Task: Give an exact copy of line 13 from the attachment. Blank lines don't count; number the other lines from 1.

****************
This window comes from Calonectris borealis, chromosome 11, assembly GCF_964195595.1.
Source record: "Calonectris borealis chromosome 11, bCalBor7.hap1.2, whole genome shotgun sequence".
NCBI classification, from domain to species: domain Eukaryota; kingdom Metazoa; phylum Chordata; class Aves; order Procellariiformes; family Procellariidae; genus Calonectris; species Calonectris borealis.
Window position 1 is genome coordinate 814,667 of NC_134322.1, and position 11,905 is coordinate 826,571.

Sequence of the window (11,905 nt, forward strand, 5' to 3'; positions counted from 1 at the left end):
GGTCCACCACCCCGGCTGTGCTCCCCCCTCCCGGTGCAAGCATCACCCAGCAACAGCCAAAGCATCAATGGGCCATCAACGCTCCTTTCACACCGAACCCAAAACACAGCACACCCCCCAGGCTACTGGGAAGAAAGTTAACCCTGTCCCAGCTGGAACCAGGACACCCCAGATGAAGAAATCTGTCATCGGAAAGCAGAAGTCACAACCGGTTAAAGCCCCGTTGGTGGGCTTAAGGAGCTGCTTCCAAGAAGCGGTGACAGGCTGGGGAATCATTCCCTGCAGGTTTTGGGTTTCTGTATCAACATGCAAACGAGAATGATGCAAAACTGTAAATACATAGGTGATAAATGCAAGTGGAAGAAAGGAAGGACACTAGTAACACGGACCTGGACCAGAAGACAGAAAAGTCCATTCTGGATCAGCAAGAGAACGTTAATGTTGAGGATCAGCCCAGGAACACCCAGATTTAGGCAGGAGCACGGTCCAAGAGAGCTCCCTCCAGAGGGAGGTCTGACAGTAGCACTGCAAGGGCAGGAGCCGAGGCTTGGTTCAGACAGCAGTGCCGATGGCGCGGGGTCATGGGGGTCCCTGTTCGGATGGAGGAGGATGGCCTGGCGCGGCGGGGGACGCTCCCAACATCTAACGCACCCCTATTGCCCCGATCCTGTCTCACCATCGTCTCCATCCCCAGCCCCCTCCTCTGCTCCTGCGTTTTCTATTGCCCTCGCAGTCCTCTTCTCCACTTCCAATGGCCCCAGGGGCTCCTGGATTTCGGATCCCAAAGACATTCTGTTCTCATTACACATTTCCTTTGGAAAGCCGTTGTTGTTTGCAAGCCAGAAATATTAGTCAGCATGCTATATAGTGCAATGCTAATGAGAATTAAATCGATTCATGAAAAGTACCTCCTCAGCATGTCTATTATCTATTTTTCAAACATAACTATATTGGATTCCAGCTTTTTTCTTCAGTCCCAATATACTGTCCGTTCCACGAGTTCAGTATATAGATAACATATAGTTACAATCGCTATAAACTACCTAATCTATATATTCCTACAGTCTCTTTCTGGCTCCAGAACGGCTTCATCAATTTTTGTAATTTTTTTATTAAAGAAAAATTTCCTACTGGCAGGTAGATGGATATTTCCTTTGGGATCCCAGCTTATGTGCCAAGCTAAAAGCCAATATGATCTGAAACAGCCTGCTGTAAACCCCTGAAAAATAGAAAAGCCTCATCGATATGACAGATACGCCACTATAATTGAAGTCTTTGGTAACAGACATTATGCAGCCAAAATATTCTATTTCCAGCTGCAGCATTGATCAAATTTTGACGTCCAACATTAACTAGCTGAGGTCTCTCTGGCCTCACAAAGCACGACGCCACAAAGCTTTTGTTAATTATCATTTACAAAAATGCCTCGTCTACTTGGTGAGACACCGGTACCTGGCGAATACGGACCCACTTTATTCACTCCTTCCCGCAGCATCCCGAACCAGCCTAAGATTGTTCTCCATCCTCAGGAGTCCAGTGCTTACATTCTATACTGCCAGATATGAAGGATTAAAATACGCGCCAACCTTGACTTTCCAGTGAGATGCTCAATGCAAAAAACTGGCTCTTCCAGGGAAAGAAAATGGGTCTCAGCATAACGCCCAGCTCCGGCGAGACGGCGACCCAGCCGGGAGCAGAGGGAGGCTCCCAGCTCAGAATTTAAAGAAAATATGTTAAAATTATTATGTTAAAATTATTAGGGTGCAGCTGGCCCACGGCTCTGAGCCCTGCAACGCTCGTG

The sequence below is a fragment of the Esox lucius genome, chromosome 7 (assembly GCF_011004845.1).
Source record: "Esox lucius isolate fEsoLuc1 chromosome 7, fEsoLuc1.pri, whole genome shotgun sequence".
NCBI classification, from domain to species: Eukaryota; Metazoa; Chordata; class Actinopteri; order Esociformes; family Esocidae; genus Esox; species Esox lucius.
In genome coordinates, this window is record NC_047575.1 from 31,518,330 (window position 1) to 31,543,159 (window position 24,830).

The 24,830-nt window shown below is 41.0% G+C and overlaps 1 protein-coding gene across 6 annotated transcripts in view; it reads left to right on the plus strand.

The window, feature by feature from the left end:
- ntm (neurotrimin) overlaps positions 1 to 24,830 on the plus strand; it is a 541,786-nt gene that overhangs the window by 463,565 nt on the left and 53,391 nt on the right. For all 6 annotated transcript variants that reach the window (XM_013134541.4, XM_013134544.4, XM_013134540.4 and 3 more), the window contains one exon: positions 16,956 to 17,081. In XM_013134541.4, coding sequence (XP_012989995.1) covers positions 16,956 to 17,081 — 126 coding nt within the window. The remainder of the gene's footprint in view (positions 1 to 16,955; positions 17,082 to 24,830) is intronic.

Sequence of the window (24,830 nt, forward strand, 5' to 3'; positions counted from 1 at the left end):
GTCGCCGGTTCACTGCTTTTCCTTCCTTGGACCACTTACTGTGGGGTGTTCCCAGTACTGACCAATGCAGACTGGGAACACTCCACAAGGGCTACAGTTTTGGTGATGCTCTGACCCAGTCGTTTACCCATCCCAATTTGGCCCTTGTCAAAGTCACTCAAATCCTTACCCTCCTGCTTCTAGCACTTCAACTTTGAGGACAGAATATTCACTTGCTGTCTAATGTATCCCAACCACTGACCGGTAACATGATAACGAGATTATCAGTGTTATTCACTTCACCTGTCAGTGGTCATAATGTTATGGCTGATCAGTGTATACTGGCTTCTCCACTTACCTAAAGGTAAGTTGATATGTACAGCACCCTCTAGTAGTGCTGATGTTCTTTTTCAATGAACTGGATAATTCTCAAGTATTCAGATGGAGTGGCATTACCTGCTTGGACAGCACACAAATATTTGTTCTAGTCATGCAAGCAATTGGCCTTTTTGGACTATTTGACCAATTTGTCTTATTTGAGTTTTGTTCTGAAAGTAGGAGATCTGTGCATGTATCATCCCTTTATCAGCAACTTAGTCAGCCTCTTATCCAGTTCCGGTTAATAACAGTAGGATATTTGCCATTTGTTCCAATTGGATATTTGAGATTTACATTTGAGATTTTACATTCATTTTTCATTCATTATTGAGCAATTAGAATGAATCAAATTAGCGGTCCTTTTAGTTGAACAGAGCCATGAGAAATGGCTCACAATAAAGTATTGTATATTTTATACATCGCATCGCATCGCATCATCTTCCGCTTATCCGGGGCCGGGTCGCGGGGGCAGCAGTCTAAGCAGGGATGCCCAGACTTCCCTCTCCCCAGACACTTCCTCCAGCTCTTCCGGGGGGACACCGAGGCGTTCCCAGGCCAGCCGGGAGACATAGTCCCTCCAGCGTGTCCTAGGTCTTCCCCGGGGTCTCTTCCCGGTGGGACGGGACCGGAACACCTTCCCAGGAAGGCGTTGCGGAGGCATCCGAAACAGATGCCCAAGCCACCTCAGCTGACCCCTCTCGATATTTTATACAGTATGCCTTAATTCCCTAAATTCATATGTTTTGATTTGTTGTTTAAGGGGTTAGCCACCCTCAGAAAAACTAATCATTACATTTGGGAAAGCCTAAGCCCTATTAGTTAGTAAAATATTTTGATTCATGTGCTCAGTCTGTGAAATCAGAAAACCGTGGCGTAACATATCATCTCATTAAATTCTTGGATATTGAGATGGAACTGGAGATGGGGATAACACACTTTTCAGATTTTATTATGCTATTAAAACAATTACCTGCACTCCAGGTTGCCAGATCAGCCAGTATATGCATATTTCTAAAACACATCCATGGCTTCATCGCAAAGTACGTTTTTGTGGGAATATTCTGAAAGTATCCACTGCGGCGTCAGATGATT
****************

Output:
- ntm (neurotrimin) overlaps positions 1 to 24,830 on the plus strand; it is a 541,786-nt gene that overhangs the window by 463,565 nt on the left and 53,391 nt on the right. For all 6 annotated transcript variants that reach the window (XM_013134541.4, XM_013134544.4, XM_013134540.4 and 3 more), the window contains one exon: positions 16,956 to 17,081. In XM_013134541.4, coding sequence (XP_012989995.1) covers positions 16,956 to 17,081 — 126 coding nt within the window. The remainder of the gene's footprint in view (positions 1 to 16,955; positions 17,082 to 24,830) is intronic.